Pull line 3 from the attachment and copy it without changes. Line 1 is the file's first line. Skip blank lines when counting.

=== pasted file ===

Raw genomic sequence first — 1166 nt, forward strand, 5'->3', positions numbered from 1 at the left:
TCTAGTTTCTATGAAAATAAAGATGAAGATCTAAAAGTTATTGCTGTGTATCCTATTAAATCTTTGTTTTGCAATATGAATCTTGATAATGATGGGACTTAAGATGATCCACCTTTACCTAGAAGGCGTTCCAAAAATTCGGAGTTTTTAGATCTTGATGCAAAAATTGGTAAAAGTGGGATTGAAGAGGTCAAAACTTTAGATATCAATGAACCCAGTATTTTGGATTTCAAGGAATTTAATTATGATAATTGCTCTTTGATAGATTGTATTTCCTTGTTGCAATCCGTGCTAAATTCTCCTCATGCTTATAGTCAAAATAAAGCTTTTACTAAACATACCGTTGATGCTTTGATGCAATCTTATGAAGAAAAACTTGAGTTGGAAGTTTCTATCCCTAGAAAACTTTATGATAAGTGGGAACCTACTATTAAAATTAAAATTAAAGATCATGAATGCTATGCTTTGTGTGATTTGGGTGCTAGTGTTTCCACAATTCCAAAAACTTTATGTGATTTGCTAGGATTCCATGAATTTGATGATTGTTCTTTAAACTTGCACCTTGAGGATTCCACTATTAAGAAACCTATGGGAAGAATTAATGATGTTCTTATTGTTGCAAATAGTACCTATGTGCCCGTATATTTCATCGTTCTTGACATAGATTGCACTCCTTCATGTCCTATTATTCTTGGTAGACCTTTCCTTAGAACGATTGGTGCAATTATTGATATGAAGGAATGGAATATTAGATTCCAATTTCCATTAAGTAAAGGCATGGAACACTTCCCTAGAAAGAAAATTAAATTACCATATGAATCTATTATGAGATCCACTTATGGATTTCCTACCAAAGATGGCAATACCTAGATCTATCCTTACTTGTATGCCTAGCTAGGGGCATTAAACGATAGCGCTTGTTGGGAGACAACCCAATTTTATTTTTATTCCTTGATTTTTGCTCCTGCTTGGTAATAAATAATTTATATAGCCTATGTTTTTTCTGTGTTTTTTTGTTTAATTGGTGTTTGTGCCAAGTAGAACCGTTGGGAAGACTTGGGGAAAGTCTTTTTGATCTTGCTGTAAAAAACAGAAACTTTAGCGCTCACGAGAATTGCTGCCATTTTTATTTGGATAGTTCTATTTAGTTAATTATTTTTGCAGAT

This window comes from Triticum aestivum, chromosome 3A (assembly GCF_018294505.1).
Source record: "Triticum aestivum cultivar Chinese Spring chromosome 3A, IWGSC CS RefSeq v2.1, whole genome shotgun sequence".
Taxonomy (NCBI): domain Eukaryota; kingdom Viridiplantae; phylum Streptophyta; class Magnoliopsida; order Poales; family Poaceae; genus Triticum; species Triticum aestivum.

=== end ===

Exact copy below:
This window comes from Triticum aestivum, chromosome 3A (assembly GCF_018294505.1).